Article by Pennsylvania Scale Company: Integrating Counting Scale and Weighing Scale Data into Your Quality Control System

Article by Pennsylvania Scale Company: Integrating Counting Scale and Weighing Scale Data into Your Quality Control System

Pennsylvania Scale Company (United States) - When customers know that they can depend on the repeatable quality of your products, they are much more likely to give you their future business. Consistent quality takes attention to detail and adherence to your quality management systems. This, in turn, allows for regular monitoring and determining whether your products meet the standards of your quality management system, regulatory requirements, and even food safety certifications. Quality control is an ongoing process that touches everything from purchasing to manufacturing to distribution, and very often a high-performance weighing or counting scale system is a critical component in this process.

Using scale data to reduce costs and increase profit:

A quality control scale is typically used to ensure that a product is being produced consistently at a set weight or at a set number of pieces. Products that are delivered underweight or below count can lead to customer complaints, expensive efforts to make the order right, potential legal or regulatory action, and risk to ISO, Guide 17025, or food safety certifications. Quite often, manufactures overfill to prevent underfill. While the goal of ensuring at or above product weight or count is admirable, this cautious approach comes at a cost.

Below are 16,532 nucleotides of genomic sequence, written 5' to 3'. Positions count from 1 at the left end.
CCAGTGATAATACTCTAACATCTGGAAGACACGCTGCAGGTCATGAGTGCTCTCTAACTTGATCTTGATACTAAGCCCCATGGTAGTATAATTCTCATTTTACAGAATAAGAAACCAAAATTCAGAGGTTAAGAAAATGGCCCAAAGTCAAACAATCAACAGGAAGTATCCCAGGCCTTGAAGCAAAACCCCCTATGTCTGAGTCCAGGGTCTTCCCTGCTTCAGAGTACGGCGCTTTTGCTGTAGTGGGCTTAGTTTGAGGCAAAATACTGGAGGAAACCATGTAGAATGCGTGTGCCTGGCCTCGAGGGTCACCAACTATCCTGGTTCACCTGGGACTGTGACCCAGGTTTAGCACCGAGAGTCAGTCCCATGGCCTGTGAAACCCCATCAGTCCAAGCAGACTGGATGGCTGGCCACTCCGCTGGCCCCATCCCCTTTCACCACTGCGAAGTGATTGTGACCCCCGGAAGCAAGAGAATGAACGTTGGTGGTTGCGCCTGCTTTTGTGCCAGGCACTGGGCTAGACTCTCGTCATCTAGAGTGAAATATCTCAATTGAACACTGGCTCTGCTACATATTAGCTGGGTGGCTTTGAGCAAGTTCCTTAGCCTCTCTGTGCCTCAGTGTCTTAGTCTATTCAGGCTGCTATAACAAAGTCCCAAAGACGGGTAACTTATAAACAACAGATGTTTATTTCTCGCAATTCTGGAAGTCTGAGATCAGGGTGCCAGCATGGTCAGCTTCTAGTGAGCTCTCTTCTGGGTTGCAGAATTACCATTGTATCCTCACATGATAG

Consider these two examples:

Example 1: peanut butter:

A jar of peanut butter has a stated package weight of 16 ounces. This company has not integrated a high-performance scale system into their quality control program, and as a result, they fill to 17 ounces, 1 ounce over the stated package weight to ensure they are not underweight. What is the cost of this overfill?

Conversely, a high-accuracy, high-precision scale integrated into the manufacturer’s quality control system would allow the manufacturer to consistently and dependably deliver exactly 16 ounces in every jar without overfill. The losses noted in the chart then become savings—savings that quickly pay back the scale investment and start producing ROI.

Example 2: fasteners:

A hardware manufacturer produces a package of fasteners that contain 1,000 pieces. Due to an inaccurate, low-performance scale system, each pack is overfilled with 1,001 pieces. What is the cost of that one extra piece?

Again, a high-accuracy, high-precision scale integrated into the quality control system would allow the manufacturer to consistently deliver exactly 1,000 pieces in each pack without overfill, and the losses become savings.

Quality control is about making a product to a high-quality standard, but it’s also an important component of reducing costs and boosting profitability.

Integrating a high-performance counting scale or weighing scale into your quality control process can reduce costs and provide an extremely fast return on investment.

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